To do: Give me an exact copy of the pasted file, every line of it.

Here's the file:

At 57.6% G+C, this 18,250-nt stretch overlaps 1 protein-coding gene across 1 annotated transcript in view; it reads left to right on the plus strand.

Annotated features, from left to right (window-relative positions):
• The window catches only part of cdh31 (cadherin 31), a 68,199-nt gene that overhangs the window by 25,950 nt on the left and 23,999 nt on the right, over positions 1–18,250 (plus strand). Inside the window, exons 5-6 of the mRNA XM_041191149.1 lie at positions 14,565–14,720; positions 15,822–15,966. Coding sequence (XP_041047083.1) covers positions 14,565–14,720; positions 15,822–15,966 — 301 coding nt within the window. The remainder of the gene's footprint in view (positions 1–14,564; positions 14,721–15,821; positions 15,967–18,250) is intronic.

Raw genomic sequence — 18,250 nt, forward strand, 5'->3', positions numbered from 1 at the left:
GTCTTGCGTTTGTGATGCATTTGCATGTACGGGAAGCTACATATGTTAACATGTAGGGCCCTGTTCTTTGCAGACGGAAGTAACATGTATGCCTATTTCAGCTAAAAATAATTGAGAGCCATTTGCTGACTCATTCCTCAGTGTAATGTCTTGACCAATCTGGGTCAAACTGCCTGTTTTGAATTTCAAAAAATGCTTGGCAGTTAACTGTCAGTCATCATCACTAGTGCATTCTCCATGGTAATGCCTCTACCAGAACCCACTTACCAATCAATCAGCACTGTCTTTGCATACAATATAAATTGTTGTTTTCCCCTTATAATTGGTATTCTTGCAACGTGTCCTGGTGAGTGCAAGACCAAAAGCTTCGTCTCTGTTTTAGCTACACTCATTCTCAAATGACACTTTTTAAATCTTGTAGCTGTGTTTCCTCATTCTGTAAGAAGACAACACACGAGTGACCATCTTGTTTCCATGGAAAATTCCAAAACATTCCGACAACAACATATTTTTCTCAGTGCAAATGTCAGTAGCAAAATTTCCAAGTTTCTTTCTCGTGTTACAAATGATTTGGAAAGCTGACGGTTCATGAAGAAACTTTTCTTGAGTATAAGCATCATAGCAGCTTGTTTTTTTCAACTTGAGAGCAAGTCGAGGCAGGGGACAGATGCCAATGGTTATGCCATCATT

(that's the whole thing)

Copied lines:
At 57.6% G+C, this 18,250-nt stretch overlaps 1 protein-coding gene across 1 annotated transcript in view; it reads left to right on the plus strand.

Annotated features, from left to right (window-relative positions):
• The window catches only part of cdh31 (cadherin 31), a 68,199-nt gene that overhangs the window by 25,950 nt on the left and 23,999 nt on the right, over positions 1–18,250 (plus strand). Inside the window, exons 5-6 of the mRNA XM_041191149.1 lie at positions 14,565–14,720; positions 15,822–15,966. Coding sequence (XP_041047083.1) covers positions 14,565–14,720; positions 15,822–15,966 — 301 coding nt within the window. The remainder of the gene's footprint in view (positions 1–14,564; positions 14,721–15,821; positions 15,967–18,250) is intronic.

Raw genomic sequence — 18,250 nt, forward strand, 5'->3', positions numbered from 1 at the left:
GTCTTGCGTTTGTGATGCATTTGCATGTACGGGAAGCTACATATGTTAACATGTAGGGCCCTGTTCTTTGCAGACGGAAGTAACATGTATGCCTATTTCAGCTAAAAATAATTGAGAGCCATTTGCTGACTCATTCCTCAGTGTAATGTCTTGACCAATCTGGGTCAAACTGCCTGTTTTGAATTTCAAAAAATGCTTGGCAGTTAACTGTCAGTCATCATCACTAGTGCATTCTCCATGGTAATGCCTCTACCAGAACCCACTTACCAATCAATCAGCACTGTCTTTGCATACAATATAAATTGTTGTTTTCCCCTTATAATTGGTATTCTTGCAACGTGTCCTGGTGAGTGCAAGACCAAAAGCTTCGTCTCTGTTTTAGCTACACTCATTCTCAAATGACACTTTTTAAATCTTGTAGCTGTGTTTCCTCATTCTGTAAGAAGACAACACACGAGTGACCATCTTGTTTCCATGGAAAATTCCAAAACATTCCGACAACAACATATTTTTCTCAGTGCAAATGTCAGTAGCAAAATTTCCAAGTTTCTTTCTCGTGTTACAAATGATTTGGAAAGCTGACGGTTCATGAAGAAACTTTTCTTGAGTATAAGCATCATAGCAGCTTGTTTTTTTCAACTTGAGAGCAAGTCGAGGCAGGGGACAGATGCCAATGGTTATGCCATCATT